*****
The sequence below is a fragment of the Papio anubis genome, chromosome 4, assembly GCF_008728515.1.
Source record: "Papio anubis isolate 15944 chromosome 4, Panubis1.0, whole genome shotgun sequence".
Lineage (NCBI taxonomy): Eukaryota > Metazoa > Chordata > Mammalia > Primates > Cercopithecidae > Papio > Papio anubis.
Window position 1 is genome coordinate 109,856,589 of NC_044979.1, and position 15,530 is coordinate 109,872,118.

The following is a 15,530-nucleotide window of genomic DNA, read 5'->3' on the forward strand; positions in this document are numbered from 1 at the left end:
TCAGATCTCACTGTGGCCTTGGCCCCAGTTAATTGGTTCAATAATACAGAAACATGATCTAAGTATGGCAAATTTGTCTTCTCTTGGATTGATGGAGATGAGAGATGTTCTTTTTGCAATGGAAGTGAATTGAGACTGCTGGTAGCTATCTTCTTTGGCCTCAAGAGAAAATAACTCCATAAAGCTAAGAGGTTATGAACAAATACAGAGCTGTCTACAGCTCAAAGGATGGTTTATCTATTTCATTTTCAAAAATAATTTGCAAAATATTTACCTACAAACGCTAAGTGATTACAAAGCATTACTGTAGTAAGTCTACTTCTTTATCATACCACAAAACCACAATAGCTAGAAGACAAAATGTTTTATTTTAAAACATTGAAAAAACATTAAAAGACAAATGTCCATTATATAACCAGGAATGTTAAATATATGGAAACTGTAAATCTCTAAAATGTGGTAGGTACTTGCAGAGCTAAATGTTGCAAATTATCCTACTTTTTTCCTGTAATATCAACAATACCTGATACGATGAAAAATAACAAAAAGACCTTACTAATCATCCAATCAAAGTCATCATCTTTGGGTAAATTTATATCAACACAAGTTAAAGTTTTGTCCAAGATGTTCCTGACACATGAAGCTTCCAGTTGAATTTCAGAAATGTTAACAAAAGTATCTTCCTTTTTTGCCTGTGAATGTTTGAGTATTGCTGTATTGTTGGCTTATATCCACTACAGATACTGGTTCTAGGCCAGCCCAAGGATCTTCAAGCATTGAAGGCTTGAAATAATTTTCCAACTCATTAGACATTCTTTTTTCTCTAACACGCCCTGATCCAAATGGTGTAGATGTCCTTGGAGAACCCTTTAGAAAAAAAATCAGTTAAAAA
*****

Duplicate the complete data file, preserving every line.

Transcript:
The sequence below is a fragment of the Papio anubis genome, chromosome 4, assembly GCF_008728515.1.
Source record: "Papio anubis isolate 15944 chromosome 4, Panubis1.0, whole genome shotgun sequence".
Lineage (NCBI taxonomy): Eukaryota > Metazoa > Chordata > Mammalia > Primates > Cercopithecidae > Papio > Papio anubis.
Window position 1 is genome coordinate 109,856,589 of NC_044979.1, and position 15,530 is coordinate 109,872,118.

The following is a 15,530-nucleotide window of genomic DNA, read 5'->3' on the forward strand; positions in this document are numbered from 1 at the left end:
TCAGATCTCACTGTGGCCTTGGCCCCAGTTAATTGGTTCAATAATACAGAAACATGATCTAAGTATGGCAAATTTGTCTTCTCTTGGATTGATGGAGATGAGAGATGTTCTTTTTGCAATGGAAGTGAATTGAGACTGCTGGTAGCTATCTTCTTTGGCCTCAAGAGAAAATAACTCCATAAAGCTAAGAGGTTATGAACAAATACAGAGCTGTCTACAGCTCAAAGGATGGTTTATCTATTTCATTTTCAAAAATAATTTGCAAAATATTTACCTACAAACGCTAAGTGATTACAAAGCATTACTGTAGTAAGTCTACTTCTTTATCATACCACAAAACCACAATAGCTAGAAGACAAAATGTTTTATTTTAAAACATTGAAAAAACATTAAAAGACAAATGTCCATTATATAACCAGGAATGTTAAATATATGGAAACTGTAAATCTCTAAAATGTGGTAGGTACTTGCAGAGCTAAATGTTGCAAATTATCCTACTTTTTTCCTGTAATATCAACAATACCTGATACGATGAAAAATAACAAAAAGACCTTACTAATCATCCAATCAAAGTCATCATCTTTGGGTAAATTTATATCAACACAAGTTAAAGTTTTGTCCAAGATGTTCCTGACACATGAAGCTTCCAGTTGAATTTCAGAAATGTTAACAAAAGTATCTTCCTTTTTTGCCTGTGAATGTTTGAGTATTGCTGTATTGTTGGCTTATATCCACTACAGATACTGGTTCTAGGCCAGCCCAAGGATCTTCAAGCATTGAAGGCTTGAAATAATTTTCCAACTCATTAGACATTCTTTTTTCTCTAACACGCCCTGATCCAAATGGTGTAGATGTCCTTGGAGAACCCTTTAGAAAAAAAATCAGTTAAAAA